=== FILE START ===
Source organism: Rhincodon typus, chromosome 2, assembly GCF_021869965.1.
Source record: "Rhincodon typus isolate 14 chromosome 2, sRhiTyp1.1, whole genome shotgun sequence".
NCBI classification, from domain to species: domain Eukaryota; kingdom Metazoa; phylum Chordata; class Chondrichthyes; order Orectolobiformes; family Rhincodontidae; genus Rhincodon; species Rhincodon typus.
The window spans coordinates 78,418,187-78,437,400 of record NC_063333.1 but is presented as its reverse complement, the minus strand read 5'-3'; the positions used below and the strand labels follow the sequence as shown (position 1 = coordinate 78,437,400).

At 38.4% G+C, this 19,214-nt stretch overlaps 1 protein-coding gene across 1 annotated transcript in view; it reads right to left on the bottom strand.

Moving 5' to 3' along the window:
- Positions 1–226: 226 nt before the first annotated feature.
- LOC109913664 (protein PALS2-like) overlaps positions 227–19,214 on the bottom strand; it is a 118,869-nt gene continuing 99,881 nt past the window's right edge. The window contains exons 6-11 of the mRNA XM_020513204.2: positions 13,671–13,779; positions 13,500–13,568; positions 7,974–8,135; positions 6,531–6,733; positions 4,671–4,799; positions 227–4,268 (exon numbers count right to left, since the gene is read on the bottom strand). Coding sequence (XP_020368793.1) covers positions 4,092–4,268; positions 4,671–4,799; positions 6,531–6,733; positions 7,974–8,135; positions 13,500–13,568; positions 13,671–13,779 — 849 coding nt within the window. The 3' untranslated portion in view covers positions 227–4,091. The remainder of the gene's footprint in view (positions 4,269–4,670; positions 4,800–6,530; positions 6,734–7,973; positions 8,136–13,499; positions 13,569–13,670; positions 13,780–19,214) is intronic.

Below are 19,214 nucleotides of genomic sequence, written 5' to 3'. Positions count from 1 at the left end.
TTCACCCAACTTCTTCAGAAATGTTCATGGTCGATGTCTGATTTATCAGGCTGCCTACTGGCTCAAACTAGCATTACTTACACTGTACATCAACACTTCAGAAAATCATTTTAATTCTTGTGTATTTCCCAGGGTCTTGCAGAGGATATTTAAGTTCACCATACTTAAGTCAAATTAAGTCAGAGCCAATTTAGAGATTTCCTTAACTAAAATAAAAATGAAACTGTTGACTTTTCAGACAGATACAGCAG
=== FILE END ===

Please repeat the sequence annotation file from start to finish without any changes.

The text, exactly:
Source organism: Rhincodon typus, chromosome 2, assembly GCF_021869965.1.
Source record: "Rhincodon typus isolate 14 chromosome 2, sRhiTyp1.1, whole genome shotgun sequence".
NCBI classification, from domain to species: domain Eukaryota; kingdom Metazoa; phylum Chordata; class Chondrichthyes; order Orectolobiformes; family Rhincodontidae; genus Rhincodon; species Rhincodon typus.
The window spans coordinates 78,418,187-78,437,400 of record NC_063333.1 but is presented as its reverse complement, the minus strand read 5'-3'; the positions used below and the strand labels follow the sequence as shown (position 1 = coordinate 78,437,400).

At 38.4% G+C, this 19,214-nt stretch overlaps 1 protein-coding gene across 1 annotated transcript in view; it reads right to left on the bottom strand.

Moving 5' to 3' along the window:
- Positions 1–226: 226 nt before the first annotated feature.
- LOC109913664 (protein PALS2-like) overlaps positions 227–19,214 on the bottom strand; it is a 118,869-nt gene continuing 99,881 nt past the window's right edge. The window contains exons 6-11 of the mRNA XM_020513204.2: positions 13,671–13,779; positions 13,500–13,568; positions 7,974–8,135; positions 6,531–6,733; positions 4,671–4,799; positions 227–4,268 (exon numbers count right to left, since the gene is read on the bottom strand). Coding sequence (XP_020368793.1) covers positions 4,092–4,268; positions 4,671–4,799; positions 6,531–6,733; positions 7,974–8,135; positions 13,500–13,568; positions 13,671–13,779 — 849 coding nt within the window. The 3' untranslated portion in view covers positions 227–4,091. The remainder of the gene's footprint in view (positions 4,269–4,670; positions 4,800–6,530; positions 6,734–7,973; positions 8,136–13,499; positions 13,569–13,670; positions 13,780–19,214) is intronic.

Below are 19,214 nucleotides of genomic sequence, written 5' to 3'. Positions count from 1 at the left end.
TTCACCCAACTTCTTCAGAAATGTTCATGGTCGATGTCTGATTTATCAGGCTGCCTACTGGCTCAAACTAGCATTACTTACACTGTACATCAACACTTCAGAAAATCATTTTAATTCTTGTGTATTTCCCAGGGTCTTGCAGAGGATATTTAAGTTCACCATACTTAAGTCAAATTAAGTCAGAGCCAATTTAGAGATTTCCTTAACTAAAATAAAAATGAAACTGTTGACTTTTCAGACAGATACAGCAG